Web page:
President Biden’s energy envoy is traveling to Beirut on Wednesday as part of the final steps in securing a breakthrough agreement between Lebanon and Israel that establishes a sea boundary between the two countries.
Amos Hochstein, the State Department’s senior adviser for energy security, will meet with Lebanon’s leaders in Beirut and then travel to the Lebanese city of Naqoura where Lebanese and Israeli officials are expected to participate in a signing ceremony in the presence of the U.S. and United Nations.
In Beirut, Hochstein will “extend his gratitude” to Lebanon’s president, Speaker of the Parliament and prime minister “for the consultative and open spirit demonstrated throughout the negotiations,” the State Department said.
The signing ceremony is expected to take place on Thursday, Hochstein told CBS’s “Face the Nation” this past weekend.
Hochstein will then travel to Israel to meet with Israeli Prime Minister Yair Lapid and “thank him and his team for their persistent and principled diplomacy to reach resolution on this critical file,” according to the State Department.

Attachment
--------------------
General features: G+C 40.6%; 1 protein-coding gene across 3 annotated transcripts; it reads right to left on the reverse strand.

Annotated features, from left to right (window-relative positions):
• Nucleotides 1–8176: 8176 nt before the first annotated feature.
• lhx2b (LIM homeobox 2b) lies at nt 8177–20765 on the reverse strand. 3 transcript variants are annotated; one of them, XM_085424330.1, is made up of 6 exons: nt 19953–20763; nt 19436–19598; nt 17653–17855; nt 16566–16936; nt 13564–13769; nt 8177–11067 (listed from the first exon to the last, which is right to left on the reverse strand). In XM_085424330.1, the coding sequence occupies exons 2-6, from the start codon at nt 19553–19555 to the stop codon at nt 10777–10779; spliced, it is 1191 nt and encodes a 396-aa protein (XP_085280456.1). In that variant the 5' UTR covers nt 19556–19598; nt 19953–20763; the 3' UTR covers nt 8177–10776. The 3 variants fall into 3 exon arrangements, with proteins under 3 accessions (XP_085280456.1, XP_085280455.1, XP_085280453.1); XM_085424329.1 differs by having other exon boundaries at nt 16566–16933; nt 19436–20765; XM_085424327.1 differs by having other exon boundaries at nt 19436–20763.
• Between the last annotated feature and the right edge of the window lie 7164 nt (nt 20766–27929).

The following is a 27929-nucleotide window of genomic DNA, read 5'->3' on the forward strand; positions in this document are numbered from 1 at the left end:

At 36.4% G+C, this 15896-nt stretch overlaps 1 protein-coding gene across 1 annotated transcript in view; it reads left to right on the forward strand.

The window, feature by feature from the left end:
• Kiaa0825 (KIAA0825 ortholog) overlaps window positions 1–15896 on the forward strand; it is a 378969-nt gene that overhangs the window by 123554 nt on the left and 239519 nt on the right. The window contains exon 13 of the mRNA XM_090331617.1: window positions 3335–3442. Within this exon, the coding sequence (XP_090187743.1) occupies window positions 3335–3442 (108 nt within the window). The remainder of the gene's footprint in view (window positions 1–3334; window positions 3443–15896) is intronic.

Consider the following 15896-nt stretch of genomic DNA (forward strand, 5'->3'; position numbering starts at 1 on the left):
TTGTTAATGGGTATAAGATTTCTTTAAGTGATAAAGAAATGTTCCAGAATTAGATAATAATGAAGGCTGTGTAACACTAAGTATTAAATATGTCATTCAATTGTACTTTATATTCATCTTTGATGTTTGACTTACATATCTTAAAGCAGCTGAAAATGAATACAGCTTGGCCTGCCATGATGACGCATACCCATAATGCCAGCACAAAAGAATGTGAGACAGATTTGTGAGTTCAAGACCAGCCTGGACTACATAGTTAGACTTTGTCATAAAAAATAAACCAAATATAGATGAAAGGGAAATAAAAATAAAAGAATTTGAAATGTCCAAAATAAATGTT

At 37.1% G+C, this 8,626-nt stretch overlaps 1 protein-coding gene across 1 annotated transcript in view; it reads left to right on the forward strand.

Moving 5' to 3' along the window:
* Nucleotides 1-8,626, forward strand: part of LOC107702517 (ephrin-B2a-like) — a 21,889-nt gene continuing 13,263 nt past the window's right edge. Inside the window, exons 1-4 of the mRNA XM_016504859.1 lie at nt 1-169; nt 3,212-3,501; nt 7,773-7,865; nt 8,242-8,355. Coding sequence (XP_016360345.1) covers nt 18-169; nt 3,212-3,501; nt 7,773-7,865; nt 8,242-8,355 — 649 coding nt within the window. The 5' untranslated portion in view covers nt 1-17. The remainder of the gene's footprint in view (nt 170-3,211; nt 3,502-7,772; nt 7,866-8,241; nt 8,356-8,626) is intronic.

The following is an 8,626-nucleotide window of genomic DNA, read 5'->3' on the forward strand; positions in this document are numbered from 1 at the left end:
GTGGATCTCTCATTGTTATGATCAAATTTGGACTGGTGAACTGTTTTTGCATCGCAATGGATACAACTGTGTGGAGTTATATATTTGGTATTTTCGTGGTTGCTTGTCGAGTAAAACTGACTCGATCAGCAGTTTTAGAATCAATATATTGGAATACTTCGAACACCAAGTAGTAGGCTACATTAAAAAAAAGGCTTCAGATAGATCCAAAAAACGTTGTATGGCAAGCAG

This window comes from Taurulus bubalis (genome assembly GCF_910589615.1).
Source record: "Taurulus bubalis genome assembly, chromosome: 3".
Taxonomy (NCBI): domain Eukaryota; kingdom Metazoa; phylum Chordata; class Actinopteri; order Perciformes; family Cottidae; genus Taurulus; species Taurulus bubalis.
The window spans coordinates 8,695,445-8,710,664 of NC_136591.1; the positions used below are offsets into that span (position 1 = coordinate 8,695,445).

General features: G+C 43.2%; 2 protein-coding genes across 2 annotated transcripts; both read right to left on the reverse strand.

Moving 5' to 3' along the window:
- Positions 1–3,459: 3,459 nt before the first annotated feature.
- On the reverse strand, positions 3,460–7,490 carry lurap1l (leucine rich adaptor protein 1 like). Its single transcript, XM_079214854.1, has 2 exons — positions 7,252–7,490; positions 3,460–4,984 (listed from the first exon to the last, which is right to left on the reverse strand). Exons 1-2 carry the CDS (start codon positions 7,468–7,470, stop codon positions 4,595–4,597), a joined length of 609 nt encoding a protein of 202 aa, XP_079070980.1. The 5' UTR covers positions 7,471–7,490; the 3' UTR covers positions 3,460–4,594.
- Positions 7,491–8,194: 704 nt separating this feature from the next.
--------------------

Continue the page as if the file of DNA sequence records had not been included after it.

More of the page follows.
The agreement between Lebanon and Israel marks a breakthrough in relations between the two countries, which are technically at war and where Lebanon has refused to recognize Israel’s existence.
Amid intense outbreaks of war and conflict between Lebanon and Israel, the border between the two countries has been monitored by United Nations peacekeepers for more than four decades.
The United Nations peacekeeping mission, called UNIFIL, is based in Naqoura.
Israeli and Lebanese officials are expected to sit in the same room during the signing ceremony Thursday, the Times of Israel reported, though it noted that may change.
The maritime boundary deal will draw a line between territorial waters of Lebanon and Israel in the Eastern Mediterranean. As part of the agreement, Israel and Lebanon are given a claim to separate natural gas fields for extraction.
Lapid said that gas extraction from the Karish gas field began on Wednesday.
Experts say the agreement on a maritime boundary signals a paradigm shift for Lebanon that, de facto, recognizes Israel’s existence as a sovereign state.
However, experts say it does not signal a broader breakthrough in relations, like the normalization agreements between Jerusalem and the United Arab Emirates and Bahrain, called the Abraham Accords.